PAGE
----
Saturday, June 14, 2014

"Are You Serious?" Awards - Volume XXII: The Concerned Mama Bear Edition

The world is filled with well-intentioned people on a mission to right injustices and create the aura of acceptance in a cruel, self-serving culture.

We need those people.  We need those intentions.  Without them, the world would be void of Clara Barton's American Red Cross or Eunice Kennedy Shriver's Special Olympics.

However, there can be times where good intentions create unintended consequences.  Those unintended consequences can prove to do more harm than the good originally intended.  Case in point, the United Nations Convention on the Rights of Persons with Disabilities (UNCRPD).  Proponents of this UN treaty basically laud it as an international version of the American's with Disability Act (ADA), a civil rights law that nearly all of us would agree is a fabulous piece of anti-discrimination legislation offering protection and opportunities otherwise previously denied.  Yet, there are some serious troubles with the United States ratifying this well-intended treaty.

 Are you SERIOUS?!

The language of the UNCRPD is the major stumbling point in ratification.  It makes any nation signing the treaty subject to the UN in 2 dozen areas including medical care, education, and independent living.  Most unsettling to me is the fact that the treaty gives the United Nations, not parents, final authority.  The UN gets to decide what is in the best interest of my child, not me.

Those in favor of the treaty shake their heads in disgust at mothers like me.  They claim it is far fetched, even crazy, to think the UN will intervene with our children who have chronic illness or special needs.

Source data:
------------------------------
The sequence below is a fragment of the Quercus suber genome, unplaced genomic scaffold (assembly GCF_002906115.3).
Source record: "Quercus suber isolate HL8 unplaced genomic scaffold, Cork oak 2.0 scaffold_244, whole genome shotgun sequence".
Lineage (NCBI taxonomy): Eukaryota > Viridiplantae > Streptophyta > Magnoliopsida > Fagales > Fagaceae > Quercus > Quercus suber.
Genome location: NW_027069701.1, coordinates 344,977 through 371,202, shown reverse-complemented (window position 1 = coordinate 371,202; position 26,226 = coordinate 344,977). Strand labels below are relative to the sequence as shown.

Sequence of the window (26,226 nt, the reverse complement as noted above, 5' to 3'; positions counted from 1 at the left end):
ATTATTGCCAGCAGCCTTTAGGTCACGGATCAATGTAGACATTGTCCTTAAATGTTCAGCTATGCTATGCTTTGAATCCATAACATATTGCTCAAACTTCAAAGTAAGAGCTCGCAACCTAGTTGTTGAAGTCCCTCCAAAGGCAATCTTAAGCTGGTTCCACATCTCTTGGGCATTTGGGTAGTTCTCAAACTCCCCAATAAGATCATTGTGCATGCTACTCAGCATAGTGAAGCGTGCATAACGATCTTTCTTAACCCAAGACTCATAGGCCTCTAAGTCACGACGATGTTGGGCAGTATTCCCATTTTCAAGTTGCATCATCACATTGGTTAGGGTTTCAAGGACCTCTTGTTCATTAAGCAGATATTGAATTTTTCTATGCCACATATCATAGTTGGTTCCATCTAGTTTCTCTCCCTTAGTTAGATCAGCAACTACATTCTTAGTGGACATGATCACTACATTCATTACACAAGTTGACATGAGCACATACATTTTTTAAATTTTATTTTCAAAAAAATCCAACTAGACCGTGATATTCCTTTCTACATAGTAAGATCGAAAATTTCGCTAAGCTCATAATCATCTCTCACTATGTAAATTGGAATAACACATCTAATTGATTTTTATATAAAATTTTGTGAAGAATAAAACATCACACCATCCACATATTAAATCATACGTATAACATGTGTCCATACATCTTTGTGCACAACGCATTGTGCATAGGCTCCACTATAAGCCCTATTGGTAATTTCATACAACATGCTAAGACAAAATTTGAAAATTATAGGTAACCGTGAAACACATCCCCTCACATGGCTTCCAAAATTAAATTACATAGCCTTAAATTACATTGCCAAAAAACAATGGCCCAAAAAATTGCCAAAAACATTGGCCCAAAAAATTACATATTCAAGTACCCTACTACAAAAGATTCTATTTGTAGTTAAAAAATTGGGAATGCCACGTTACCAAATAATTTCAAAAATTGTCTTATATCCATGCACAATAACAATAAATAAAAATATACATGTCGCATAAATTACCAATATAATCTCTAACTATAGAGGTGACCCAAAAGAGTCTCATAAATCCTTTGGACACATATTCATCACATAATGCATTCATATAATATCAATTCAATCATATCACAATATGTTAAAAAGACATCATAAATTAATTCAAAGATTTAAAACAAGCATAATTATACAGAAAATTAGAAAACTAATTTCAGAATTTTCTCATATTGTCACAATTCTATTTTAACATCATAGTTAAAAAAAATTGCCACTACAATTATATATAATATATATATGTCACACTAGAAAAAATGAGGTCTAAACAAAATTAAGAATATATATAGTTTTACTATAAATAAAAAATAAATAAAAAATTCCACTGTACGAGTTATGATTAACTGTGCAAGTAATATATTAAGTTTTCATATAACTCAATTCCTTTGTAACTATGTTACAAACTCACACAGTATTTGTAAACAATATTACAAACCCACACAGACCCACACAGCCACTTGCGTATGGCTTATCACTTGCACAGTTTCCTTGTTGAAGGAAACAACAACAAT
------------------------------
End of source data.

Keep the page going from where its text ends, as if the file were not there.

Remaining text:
To those people I would just point out one name -- Justina Pelletier.  You have read in Volume XII of the "Are You Serious?" Awards about this frightening case where a girl was removed from the custody of her parents after they had brought her in to an ER for emergency treatment for her mitrochondrial disorder.  Over a year later, she has not been returned to her family, has gone from being a competitive figure skater to being confined to a wheelchair, and has missed nearly 2 years of school.  This is a classic example of what happens when bureaucrats who don't know our kids intervene in the name of "the best interest of the child".

As an American citizen, I as a parent can now make different educational choices for my child if the current course of study isn't proving suitable, I can change doctors if they are not appropriately addressing my child's health issues, and I can decline involvement in research or therapies that might be in direct conflict with my faith.  All of that stands threatened under ratification of such a treaty.  While the UN holds no authority to enforce the mandates of its treaty, there is enough international pressure behind their decrees to force the US government's hand.

Furthermore, with the US being the world leader in disability rights, our nation derives not one benefit from ratifying this UN treaty.  In my mind, it is yet another "feel good" action that seeks to merely make us look like good guys around the world.  It gains us nothing.

Parents, there are many organizations advocating for us to contact our lawmakers urging them to ratify this treaty.  I would encourage you to stop, think, and find out all the facts before you decide to make such a call.  Take the time to listen to Senator Orrin Hatch detail below the concerns with the UNCRPD.  It will, at the very least, help you to see both sides of the story.



*For further exploration:  Dole, Harkin Renew Disability Treaty Push After SCOTUS Decision, Roll Call, June 3, 2014; Bad News: UN Disabilities Treaty Has Returned—Stronger than Ever, HSLDA, June 12, 2014.

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